If the new retirement policy isn't changed, some Ozark police officers say they may be retiring early. That's bad news from an already low-staffed police force.
Around the middle of May, Ozark city leaders changed the health insurance retirement policy in order to benefit the city later.
But some say that plan is now backfiring because some of the city's high ranking police officers will choose to retire early.
Marilyn Tamplin, president of Ozark’s city council, says she doesn't regret many decisions she's made while serving Ozark.
She says Ozark’s council should admit they were wrong and re-think the new retirement insurance plan approved last may.
"My conscience started bothering me. That, yeah, the decision may have to be made in a few years, but right now I'd like to do everything I can keep these employees here," said Tamplin.
After the council approved the new plan, the change had potential to cut health benefits for some retirees by nearly half.
And that made some Ozark police officers say they had no reason to stay in the department.
Some Ozark officers told News 4 that it's hard to keep well-trained and well-qualified officers. That's because surrounding communities pay more.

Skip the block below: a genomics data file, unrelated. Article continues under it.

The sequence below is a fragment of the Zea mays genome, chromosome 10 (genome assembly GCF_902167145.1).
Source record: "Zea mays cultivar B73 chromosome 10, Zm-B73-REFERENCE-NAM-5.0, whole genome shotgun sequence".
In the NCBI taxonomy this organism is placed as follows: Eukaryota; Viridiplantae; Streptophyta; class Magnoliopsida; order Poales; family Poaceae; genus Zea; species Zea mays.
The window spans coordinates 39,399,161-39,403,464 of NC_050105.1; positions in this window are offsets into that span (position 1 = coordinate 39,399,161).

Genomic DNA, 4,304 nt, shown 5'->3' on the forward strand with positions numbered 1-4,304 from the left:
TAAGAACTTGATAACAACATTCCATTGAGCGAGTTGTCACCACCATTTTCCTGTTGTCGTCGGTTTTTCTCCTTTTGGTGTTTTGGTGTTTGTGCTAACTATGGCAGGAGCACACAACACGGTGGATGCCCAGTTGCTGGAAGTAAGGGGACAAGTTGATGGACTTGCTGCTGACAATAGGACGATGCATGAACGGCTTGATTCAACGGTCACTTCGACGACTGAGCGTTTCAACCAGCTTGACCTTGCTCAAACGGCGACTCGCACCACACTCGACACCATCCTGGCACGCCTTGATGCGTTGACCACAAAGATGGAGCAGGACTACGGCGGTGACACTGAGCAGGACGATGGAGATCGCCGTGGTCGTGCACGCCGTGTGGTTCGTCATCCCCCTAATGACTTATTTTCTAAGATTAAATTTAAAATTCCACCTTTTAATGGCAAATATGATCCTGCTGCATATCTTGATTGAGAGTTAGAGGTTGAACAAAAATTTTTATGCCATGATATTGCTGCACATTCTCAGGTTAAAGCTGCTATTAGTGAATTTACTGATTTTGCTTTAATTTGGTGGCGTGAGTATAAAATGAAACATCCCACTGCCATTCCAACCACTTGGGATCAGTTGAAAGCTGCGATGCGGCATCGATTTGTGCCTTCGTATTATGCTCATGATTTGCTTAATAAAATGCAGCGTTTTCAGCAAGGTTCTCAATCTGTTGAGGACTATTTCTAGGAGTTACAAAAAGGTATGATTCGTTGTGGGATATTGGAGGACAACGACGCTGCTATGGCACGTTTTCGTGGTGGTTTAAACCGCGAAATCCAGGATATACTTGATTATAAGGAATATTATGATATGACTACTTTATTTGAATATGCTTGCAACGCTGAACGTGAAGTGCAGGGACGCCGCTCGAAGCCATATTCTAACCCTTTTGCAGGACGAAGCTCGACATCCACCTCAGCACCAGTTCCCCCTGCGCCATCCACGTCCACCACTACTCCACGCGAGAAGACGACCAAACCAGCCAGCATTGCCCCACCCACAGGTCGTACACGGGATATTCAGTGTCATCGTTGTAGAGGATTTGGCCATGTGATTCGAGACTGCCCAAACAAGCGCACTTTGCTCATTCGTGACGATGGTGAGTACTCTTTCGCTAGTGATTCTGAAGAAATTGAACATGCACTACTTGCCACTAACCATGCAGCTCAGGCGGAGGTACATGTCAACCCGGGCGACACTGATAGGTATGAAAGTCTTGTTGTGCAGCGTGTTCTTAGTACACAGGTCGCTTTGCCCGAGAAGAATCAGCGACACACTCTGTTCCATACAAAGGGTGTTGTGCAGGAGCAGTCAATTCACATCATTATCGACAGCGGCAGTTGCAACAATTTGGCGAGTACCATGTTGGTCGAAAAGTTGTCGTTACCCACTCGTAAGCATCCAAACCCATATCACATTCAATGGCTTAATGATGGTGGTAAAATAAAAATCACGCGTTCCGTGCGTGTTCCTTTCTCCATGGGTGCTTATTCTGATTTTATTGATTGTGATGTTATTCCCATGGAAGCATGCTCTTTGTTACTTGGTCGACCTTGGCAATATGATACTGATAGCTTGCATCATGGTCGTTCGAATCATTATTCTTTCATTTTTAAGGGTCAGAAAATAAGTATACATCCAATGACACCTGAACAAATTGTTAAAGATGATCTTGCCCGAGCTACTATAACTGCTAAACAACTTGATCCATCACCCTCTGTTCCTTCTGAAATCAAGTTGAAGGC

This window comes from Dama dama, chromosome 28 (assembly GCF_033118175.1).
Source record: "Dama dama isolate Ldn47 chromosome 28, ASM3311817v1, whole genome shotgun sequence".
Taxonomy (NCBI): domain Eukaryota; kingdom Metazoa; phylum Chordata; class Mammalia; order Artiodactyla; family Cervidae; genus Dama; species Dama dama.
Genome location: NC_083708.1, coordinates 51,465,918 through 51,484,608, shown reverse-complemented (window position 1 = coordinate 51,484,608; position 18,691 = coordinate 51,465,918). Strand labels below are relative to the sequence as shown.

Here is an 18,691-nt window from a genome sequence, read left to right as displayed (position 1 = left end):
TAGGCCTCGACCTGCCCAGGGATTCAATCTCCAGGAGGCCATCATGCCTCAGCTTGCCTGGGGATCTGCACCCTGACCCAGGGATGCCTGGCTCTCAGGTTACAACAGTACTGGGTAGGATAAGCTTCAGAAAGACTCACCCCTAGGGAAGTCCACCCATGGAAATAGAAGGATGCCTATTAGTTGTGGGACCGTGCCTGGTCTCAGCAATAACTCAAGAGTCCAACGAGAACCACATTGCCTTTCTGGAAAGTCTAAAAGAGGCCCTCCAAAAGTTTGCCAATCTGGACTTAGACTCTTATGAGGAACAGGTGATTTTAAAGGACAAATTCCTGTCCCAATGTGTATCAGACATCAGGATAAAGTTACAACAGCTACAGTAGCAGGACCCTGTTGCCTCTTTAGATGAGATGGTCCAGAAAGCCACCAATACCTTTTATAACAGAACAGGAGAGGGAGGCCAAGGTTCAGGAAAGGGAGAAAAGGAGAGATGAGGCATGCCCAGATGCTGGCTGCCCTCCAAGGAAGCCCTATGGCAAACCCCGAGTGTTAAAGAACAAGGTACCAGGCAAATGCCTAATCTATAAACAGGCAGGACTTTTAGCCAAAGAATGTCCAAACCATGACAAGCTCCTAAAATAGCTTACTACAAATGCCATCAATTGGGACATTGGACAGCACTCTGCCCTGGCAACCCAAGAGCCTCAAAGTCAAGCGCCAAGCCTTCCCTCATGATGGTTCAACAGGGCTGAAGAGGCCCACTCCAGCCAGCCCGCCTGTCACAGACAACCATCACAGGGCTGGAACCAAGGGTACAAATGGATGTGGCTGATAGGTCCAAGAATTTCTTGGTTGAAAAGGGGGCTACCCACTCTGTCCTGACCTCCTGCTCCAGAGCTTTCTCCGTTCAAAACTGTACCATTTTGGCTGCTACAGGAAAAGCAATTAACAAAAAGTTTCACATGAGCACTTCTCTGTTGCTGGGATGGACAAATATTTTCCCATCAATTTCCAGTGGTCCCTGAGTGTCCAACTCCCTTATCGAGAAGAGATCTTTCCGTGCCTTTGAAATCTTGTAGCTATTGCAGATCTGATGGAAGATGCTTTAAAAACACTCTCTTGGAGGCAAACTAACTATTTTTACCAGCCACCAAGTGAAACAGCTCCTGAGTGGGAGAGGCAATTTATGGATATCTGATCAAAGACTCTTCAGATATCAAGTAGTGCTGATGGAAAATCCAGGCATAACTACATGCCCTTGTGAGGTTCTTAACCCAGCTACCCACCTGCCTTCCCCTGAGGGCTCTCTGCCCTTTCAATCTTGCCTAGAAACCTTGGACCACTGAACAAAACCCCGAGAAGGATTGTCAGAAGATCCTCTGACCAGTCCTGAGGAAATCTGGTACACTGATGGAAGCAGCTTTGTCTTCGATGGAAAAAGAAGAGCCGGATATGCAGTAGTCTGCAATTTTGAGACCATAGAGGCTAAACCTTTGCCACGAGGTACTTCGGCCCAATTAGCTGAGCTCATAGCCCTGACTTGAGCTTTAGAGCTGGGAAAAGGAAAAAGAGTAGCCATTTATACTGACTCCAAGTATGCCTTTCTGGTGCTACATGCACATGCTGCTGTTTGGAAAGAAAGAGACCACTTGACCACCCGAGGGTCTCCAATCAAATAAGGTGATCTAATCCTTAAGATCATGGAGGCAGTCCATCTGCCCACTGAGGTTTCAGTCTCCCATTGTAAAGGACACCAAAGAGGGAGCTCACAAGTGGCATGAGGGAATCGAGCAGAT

They say this old retirement insurance plan gave them something to keep their senior officers but now some say if it changes. They won't have much to offer to their experienced workers."
"Just last year, I was really close to leaving. Unfortunately, that's what a lot of us face, a lot of us younger officers with the police force," said Jessie Kellum of Ozark PD.
"Do whatever you need to do to change the decision that you made because it's morally wrong to promise then take away," said Jim Hill of Ozark PD Chaplin.
Tamplin is hoping the city will approve grand-fathering in the officers that were hired on before the change.
Those officers would remain under the old retirement health benefit plan.
The city council president says she thinks the change will pass the city council's vote. It is set to vote for in their next meeting.